Mau Mau was unquestionably a terrorist organisation. But a 'balance sheet' of killings weighs heavily against the colonial authority. The number of white civilians murdered by Mau Mau was 60; some 2,000 Kikuyu collaborators - Home Guards, police, administrators and others - were also killed. In contrast, the number of dead at the hands of the colonial power was at least 50,000, of whom about 10-12% were active Mau Mau. None of this makes Mau Mau any 'better' than the British authorities; every murder, whichever side is responsible, is an atrocity. But in the scales against the colonial power another heavy weight must be placed: the fact that the British were there at all. They had expropriated huge tracts of the best land for themselves, evicted from this land the people who had farmed it for generations, and forced them on to overcrowded reserves where there was a growing number of landless poor - and, as time went on, malnutrition and famine. Their land grab resulted in mass poverty, in the Kenya countryside and the burgeoning slums of Nairobi, as had already happened in India, Malaya and every other corner of this great empire on which the sun never set. In the last resort, in order to hold on to their power and their stolen land they created a police state.

The pending lawsuit is much strengthened by the scholarship of an American historian, Caroline Elkins, whose book Britain's Gulag has won this year's Pulitzer Prize for non-fiction. Every detail of the colonial oppression that I have cited in this article comes from this source. My few paragraphs merely skim the surface. The book gives us the clearest possible account of the history and politics of the Kenya Emergency, but the individual experiences of victims are everywhere in the book also. The sufferings endured by women are especially telling: women, for example, going out to dig ditches with their new-born babies strapped to their backs - babies born in many cases as a result of rape - and being struck by an overseer for stopping work to comfort the child. Sometimes a mother would steal a break while the overseer's back was turned, only to discover that her baby was dead.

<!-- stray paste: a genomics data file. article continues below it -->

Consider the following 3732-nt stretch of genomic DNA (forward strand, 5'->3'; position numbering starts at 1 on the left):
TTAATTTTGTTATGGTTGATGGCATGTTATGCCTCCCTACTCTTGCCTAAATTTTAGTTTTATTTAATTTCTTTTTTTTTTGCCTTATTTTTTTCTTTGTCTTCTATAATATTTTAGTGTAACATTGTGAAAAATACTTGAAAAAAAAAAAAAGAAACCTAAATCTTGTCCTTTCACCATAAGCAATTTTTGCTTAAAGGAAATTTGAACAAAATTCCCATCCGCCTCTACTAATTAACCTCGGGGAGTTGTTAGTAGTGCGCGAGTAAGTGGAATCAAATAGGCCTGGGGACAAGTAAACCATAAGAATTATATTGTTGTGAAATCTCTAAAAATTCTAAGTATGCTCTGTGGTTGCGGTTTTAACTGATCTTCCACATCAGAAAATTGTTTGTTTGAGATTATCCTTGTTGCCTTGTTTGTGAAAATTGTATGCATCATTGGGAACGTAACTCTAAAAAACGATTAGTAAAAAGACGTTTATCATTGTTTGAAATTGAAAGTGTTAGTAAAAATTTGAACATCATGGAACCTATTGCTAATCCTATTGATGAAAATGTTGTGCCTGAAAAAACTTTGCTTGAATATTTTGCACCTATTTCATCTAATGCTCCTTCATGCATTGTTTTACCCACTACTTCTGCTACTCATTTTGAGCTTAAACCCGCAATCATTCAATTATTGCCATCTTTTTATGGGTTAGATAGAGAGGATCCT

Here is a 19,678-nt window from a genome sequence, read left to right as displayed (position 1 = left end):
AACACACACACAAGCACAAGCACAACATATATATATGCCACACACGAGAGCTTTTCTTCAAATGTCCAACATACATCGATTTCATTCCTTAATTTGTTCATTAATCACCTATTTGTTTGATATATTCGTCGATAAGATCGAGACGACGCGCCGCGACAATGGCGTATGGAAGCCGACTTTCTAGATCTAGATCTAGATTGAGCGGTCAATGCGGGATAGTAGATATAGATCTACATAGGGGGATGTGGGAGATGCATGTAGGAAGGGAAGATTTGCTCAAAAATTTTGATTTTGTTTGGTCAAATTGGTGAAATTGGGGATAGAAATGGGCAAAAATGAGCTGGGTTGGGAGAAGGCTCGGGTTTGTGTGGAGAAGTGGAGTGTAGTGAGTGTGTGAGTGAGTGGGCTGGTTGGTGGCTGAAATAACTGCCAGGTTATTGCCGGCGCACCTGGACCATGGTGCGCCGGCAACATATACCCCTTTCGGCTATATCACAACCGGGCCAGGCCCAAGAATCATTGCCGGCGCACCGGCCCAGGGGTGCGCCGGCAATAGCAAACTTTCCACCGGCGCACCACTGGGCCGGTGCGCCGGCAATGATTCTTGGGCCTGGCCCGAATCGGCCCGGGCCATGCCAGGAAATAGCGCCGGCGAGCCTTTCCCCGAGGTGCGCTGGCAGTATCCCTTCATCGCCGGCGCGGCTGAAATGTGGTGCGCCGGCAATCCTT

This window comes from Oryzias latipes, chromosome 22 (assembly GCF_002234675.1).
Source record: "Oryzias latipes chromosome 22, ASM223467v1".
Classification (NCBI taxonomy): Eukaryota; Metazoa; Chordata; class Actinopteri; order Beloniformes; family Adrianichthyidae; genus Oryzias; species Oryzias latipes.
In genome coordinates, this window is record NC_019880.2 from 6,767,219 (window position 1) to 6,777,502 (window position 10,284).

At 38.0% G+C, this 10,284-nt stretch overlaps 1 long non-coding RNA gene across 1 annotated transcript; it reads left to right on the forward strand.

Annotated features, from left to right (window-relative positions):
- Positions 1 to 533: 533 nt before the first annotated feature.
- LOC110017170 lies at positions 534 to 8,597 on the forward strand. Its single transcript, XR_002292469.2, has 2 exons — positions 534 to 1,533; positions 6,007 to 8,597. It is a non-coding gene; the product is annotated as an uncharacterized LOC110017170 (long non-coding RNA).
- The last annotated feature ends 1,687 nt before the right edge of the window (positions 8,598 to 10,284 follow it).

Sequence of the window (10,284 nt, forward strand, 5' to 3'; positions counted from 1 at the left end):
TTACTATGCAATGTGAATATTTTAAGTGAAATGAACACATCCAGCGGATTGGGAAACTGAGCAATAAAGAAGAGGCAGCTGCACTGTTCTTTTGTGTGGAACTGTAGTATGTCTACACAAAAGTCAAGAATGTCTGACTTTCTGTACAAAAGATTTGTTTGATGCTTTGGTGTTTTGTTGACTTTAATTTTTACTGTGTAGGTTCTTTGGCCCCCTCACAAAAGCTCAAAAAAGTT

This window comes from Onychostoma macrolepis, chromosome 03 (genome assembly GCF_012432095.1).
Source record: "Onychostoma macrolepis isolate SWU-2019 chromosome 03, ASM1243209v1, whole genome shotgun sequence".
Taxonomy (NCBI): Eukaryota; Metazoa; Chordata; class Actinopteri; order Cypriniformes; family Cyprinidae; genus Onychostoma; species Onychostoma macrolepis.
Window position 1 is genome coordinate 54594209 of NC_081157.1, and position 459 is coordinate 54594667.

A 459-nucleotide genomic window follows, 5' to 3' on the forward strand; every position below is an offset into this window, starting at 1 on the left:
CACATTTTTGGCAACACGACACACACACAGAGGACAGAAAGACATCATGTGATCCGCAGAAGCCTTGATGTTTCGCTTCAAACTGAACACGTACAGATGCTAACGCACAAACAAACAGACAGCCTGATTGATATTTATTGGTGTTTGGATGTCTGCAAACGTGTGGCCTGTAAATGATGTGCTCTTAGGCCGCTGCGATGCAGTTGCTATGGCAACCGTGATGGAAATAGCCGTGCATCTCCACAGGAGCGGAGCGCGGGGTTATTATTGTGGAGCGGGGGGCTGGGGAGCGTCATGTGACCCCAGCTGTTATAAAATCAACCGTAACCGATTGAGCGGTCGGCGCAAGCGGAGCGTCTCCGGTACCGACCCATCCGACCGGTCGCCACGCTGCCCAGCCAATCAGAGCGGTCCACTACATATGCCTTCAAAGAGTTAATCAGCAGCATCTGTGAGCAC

If the case comes to court, Professor Elkins may be called as a witness. Even the book and the action together may not be enough to extract either compensation or a retrospective apology from Blair or Brown. But at least the assertion will be made once again: that there are people who are not prepared to let the past stay in the past.

At the time, under pressure from the left - especially its most resolute campaigner Barbara Castle - the Colonial Office did carry out an inquiry; but as so often happens with internal investigations, blame was laid on subordinates - the old 'bad apples' trick - while such men as Governor Sir Evelyn Baring and Colonial Secretary Alan Lennox-Boyd were not held responsible. After that, a veil was drawn over Kenya's troubles - not only by the British government, it has to be said, but equally by Jomo Kenyatta and Daniel arap Moi, independent Kenya's first two presidents. 'Well, that's all past history,' as Bremner's George Bush tells us. Nail the 'bad apples' and then draw the veil.

It won't do at all. There are people still alive, and their children and grandchildren, who have to live with the legacy of the unjust and irresponsible acts of politicians. This disgraceful episode in twentieth-century history must not be swallowed in the mists of time. The veterans' case needs to be heard. Instead of airbrushing past oppressions out of the collective memory, governments should openly admit that injustices were done, and offer victims the compensation they seek - but more importantly, offer them acknowledgement and respect.